Employee ownership heterogeneity and firm performance in China

Ting REN, Youzhi XIAO, Hongyan YANG, Shiyao LIU

Research output: Journal PublicationsJournal Article (refereed)Researchpeer-review

Abstract

Employee ownership (EO) has gained increasingly significant attention from both business practitioners and policy makers in China. Through the examination of the implementation of EO by China's listed firms from 1992 to 2017 with a total of 3,396 firms and 36,559 firm‐year observations, we explored the relationship between EO implementation and firm performance. In general, we found that over time, EO firms outperform non‐EO firms in China, and the influence of EO is only different in nuanced aspect in different time periods according to the change of policies. The data from the most recent period, that is, 2014–2017, indicate that EO adopters have higher performance than matched non‐EO firms both before and after adoption, but the relative performance does not increase after adoption. We further examined the interactive effect between EO and executive stock ownership (ESO) schemes and found that the adoption of ESO weakens the positive relationship between EO and firm performance. Regarding different types of EO, we found lower performance in companies with high return rights but no control rights, and we found better performance when high return rights are combined with control rights. We suggested policy and managerial implications on the basis of the findings.
Original languageEnglish
Number of pages19
JournalHuman Resource Management
DOIs
Publication statusE-pub ahead of print - 5 Sep 2019

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Ownership
China
Personnel
Firm performance
Employee ownership
Industry
Administrative Personnel

Keywords

  • employee ownership
  • executive stock ownership
  • firm performance

Cite this

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title = "Employee ownership heterogeneity and firm performance in China",
abstract = "Employee ownership (EO) has gained increasingly significant attention from both business practitioners and policy makers in China. Through the examination of the implementation of EO by China's listed firms from 1992 to 2017 with a total of 3,396 firms and 36,559 firm‐year observations, we explored the relationship between EO implementation and firm performance. In general, we found that over time, EO firms outperform non‐EO firms in China, and the influence of EO is only different in nuanced aspect in different time periods according to the change of policies. The data from the most recent period, that is, 2014–2017, indicate that EO adopters have higher performance than matched non‐EO firms both before and after adoption, but the relative performance does not increase after adoption. We further examined the interactive effect between EO and executive stock ownership (ESO) schemes and found that the adoption of ESO weakens the positive relationship between EO and firm performance. Regarding different types of EO, we found lower performance in companies with high return rights but no control rights, and we found better performance when high return rights are combined with control rights. We suggested policy and managerial implications on the basis of the findings.",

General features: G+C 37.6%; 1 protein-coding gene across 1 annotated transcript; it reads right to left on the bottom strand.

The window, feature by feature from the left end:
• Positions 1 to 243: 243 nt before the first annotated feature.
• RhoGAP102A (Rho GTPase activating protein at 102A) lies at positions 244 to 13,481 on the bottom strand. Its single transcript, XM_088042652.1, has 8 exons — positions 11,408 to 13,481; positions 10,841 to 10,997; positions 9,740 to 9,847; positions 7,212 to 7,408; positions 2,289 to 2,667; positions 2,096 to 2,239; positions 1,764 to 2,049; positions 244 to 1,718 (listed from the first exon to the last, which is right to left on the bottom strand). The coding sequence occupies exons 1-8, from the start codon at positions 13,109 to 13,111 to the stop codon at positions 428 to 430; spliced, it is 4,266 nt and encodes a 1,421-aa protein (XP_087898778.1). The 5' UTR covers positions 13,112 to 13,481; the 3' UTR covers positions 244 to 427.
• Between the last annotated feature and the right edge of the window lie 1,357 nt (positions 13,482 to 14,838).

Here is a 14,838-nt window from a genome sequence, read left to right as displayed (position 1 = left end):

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Employee ownership heterogeneity and firm performance in China. / REN, Ting; XIAO, Youzhi; YANG, Hongyan; LIU, Shiyao.

In: Human Resource Management, 05.09.2019.

Research output: Journal PublicationsJournal Article (refereed)Researchpeer-review

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AU - XIAO, Youzhi

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AU - LIU, Shiyao

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N2 - Employee ownership (EO) has gained increasingly significant attention from both business practitioners and policy makers in China. Through the examination of the implementation of EO by China's listed firms from 1992 to 2017 with a total of 3,396 firms and 36,559 firm‐year observations, we explored the relationship between EO implementation and firm performance. In general, we found that over time, EO firms outperform non‐EO firms in China, and the influence of EO is only different in nuanced aspect in different time periods according to the change of policies. The data from the most recent period, that is, 2014–2017, indicate that EO adopters have higher performance than matched non‐EO firms both before and after adoption, but the relative performance does not increase after adoption. We further examined the interactive effect between EO and executive stock ownership (ESO) schemes and found that the adoption of ESO weakens the positive relationship between EO and firm performance. Regarding different types of EO, we found lower performance in companies with high return rights but no control rights, and we found better performance when high return rights are combined with control rights. We suggested policy and managerial implications on the basis of the findings.

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